EDITORIAL

Keep a sense of proportion about pensions

September 3 1966
EDITORIAL

Keep a sense of proportion about pensions

September 3 1966

Keep a sense of proportion about pensions

EDITORIAL

AS EVERY POLITICIAN knows, old age pensioners are a potent political force. They number about 10 percent of the electorate, but that is a gross understatement of their strength. Their real political power is not their own numbers so much as their middle-aged children, the 5,000,000 Canadians between 40 and 65 who have known, either directly or through the experience of contemporaries, the responsibility of caring for aged parents. This can be a daunting financial burden, and the middle-aged are as anxious as the elderly that the state rather than the individual should carry it.

This is the political thrust that, in a dozen years, has not merely extended old age security to every Canadian without a means test, but has increased it from $40 to $75 a month. In our opinion the thrust will also be sufficient to raise the rate again, some time between now and the next federal election, from $75 to $100 a month.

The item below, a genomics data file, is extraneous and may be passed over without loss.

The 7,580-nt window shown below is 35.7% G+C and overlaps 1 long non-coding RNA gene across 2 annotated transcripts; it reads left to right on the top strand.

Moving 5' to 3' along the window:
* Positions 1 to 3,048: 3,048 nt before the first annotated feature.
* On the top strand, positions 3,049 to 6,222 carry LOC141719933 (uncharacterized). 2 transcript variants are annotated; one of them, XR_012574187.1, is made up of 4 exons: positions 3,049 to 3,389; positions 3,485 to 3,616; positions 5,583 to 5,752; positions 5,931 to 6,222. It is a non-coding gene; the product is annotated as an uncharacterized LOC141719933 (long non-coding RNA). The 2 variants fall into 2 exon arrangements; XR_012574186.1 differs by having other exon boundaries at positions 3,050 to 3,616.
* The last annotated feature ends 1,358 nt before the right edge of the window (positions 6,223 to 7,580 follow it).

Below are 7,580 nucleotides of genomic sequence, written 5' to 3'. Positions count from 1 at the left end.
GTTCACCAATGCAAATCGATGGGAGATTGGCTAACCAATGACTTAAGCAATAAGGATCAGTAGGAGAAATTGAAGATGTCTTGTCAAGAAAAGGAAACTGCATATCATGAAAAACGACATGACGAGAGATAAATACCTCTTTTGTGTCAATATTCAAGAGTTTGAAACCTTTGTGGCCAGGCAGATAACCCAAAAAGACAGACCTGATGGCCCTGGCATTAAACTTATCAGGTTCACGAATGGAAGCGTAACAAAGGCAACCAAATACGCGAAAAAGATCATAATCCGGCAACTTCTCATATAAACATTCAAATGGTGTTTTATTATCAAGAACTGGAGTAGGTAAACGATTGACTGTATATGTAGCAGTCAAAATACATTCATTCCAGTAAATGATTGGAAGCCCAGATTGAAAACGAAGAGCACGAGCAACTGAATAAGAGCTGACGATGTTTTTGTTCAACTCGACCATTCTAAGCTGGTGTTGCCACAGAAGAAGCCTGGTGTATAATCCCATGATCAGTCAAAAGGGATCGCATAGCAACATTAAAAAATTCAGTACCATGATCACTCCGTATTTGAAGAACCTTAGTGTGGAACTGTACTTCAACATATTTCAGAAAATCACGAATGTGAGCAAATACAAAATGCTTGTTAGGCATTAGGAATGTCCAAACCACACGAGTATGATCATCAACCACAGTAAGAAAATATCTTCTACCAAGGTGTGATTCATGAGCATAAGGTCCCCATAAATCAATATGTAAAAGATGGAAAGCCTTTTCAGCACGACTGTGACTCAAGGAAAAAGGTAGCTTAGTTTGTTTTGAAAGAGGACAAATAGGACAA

We ourselves have not the slightest objection to this prospect. We have always been in favor of a decent old age pension for all, and we still are. But we do wish to sound one quiet note of warning to a vociferous minority among the million pensioners, who lately have been feeling their political strength and perhaps over-estimating it.

If our own mail is any guide, this minority’s instant reaction to any proposed public expenditure, however worthy, is: “How dare you consider this outlay when you won’t even give another $25 a month to the old age pensioner?” The implication of this is that the elderly are a first charge upon a producing society, and that no money should be spent upon anything else until their latest demand has been met in full.

Surely this is going a step too far. Canada already does better by her senior citizens than any other country in the world, and has every intention of doing better yet. But to tell us that we must not do anything, must not spend a penny for any other purpose whatever, is less likely to achieve the objective than to dissipate the sympathy that is essential to the pensioners’ hopes and purposes.